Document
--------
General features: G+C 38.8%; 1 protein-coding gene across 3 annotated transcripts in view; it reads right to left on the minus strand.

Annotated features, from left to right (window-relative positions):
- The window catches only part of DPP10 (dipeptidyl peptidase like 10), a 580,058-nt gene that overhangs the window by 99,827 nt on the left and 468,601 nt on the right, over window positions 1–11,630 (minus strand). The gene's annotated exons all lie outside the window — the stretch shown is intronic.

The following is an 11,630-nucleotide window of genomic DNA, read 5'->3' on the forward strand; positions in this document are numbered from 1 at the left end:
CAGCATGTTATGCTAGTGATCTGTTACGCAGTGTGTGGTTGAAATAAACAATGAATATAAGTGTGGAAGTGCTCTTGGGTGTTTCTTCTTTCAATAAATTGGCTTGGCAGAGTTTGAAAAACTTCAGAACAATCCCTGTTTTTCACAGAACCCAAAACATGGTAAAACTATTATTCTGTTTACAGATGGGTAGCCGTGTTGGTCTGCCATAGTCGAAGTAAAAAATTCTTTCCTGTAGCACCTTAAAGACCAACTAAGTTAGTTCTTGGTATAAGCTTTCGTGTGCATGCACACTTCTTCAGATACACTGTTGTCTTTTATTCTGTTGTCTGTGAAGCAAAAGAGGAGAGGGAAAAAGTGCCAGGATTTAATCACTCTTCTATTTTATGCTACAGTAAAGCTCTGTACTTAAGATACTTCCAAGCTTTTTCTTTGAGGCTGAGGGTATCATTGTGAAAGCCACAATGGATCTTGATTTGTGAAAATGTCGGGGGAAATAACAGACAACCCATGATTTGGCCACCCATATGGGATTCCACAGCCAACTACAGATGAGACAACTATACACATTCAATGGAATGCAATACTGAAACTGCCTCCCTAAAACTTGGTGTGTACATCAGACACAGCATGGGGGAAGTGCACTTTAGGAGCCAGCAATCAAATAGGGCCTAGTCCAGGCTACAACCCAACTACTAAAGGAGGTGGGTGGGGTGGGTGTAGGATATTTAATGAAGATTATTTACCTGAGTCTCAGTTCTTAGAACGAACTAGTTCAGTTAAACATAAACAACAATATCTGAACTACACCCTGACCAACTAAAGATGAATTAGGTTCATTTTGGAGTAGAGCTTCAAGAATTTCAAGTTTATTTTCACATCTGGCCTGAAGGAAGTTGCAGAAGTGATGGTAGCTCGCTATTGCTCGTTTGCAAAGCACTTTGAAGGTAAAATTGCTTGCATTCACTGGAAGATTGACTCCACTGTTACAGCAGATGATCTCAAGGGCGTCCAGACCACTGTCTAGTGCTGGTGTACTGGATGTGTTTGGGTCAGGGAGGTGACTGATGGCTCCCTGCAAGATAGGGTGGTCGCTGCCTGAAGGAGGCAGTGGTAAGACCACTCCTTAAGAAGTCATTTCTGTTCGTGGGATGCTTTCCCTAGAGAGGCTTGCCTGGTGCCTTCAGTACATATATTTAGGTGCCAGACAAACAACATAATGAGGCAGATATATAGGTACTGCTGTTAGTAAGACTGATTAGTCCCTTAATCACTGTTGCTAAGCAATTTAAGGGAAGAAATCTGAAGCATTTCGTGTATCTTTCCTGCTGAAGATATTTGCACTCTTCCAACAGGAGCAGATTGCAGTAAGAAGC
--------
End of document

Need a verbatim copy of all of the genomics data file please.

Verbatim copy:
General features: G+C 38.8%; 1 protein-coding gene across 3 annotated transcripts in view; it reads right to left on the minus strand.

Annotated features, from left to right (window-relative positions):
- The window catches only part of DPP10 (dipeptidyl peptidase like 10), a 580,058-nt gene that overhangs the window by 99,827 nt on the left and 468,601 nt on the right, over window positions 1–11,630 (minus strand). The gene's annotated exons all lie outside the window — the stretch shown is intronic.

The following is an 11,630-nucleotide window of genomic DNA, read 5'->3' on the forward strand; positions in this document are numbered from 1 at the left end:
CAGCATGTTATGCTAGTGATCTGTTACGCAGTGTGTGGTTGAAATAAACAATGAATATAAGTGTGGAAGTGCTCTTGGGTGTTTCTTCTTTCAATAAATTGGCTTGGCAGAGTTTGAAAAACTTCAGAACAATCCCTGTTTTTCACAGAACCCAAAACATGGTAAAACTATTATTCTGTTTACAGATGGGTAGCCGTGTTGGTCTGCCATAGTCGAAGTAAAAAATTCTTTCCTGTAGCACCTTAAAGACCAACTAAGTTAGTTCTTGGTATAAGCTTTCGTGTGCATGCACACTTCTTCAGATACACTGTTGTCTTTTATTCTGTTGTCTGTGAAGCAAAAGAGGAGAGGGAAAAAGTGCCAGGATTTAATCACTCTTCTATTTTATGCTACAGTAAAGCTCTGTACTTAAGATACTTCCAAGCTTTTTCTTTGAGGCTGAGGGTATCATTGTGAAAGCCACAATGGATCTTGATTTGTGAAAATGTCGGGGGAAATAACAGACAACCCATGATTTGGCCACCCATATGGGATTCCACAGCCAACTACAGATGAGACAACTATACACATTCAATGGAATGCAATACTGAAACTGCCTCCCTAAAACTTGGTGTGTACATCAGACACAGCATGGGGGAAGTGCACTTTAGGAGCCAGCAATCAAATAGGGCCTAGTCCAGGCTACAACCCAACTACTAAAGGAGGTGGGTGGGGTGGGTGTAGGATATTTAATGAAGATTATTTACCTGAGTCTCAGTTCTTAGAACGAACTAGTTCAGTTAAACATAAACAACAATATCTGAACTACACCCTGACCAACTAAAGATGAATTAGGTTCATTTTGGAGTAGAGCTTCAAGAATTTCAAGTTTATTTTCACATCTGGCCTGAAGGAAGTTGCAGAAGTGATGGTAGCTCGCTATTGCTCGTTTGCAAAGCACTTTGAAGGTAAAATTGCTTGCATTCACTGGAAGATTGACTCCACTGTTACAGCAGATGATCTCAAGGGCGTCCAGACCACTGTCTAGTGCTGGTGTACTGGATGTGTTTGGGTCAGGGAGGTGACTGATGGCTCCCTGCAAGATAGGGTGGTCGCTGCCTGAAGGAGGCAGTGGTAAGACCACTCCTTAAGAAGTCATTTCTGTTCGTGGGATGCTTTCCCTAGAGAGGCTTGCCTGGTGCCTTCAGTACATATATTTAGGTGCCAGACAAACAACATAATGAGGCAGATATATAGGTACTGCTGTTAGTAAGACTGATTAGTCCCTTAATCACTGTTGCTAAGCAATTTAAGGGAAGAAATCTGAAGCATTTCGTGTATCTTTCCTGCTGAAGATATTTGCACTCTTCCAACAGGAGCAGATTGCAGTAAGAAGC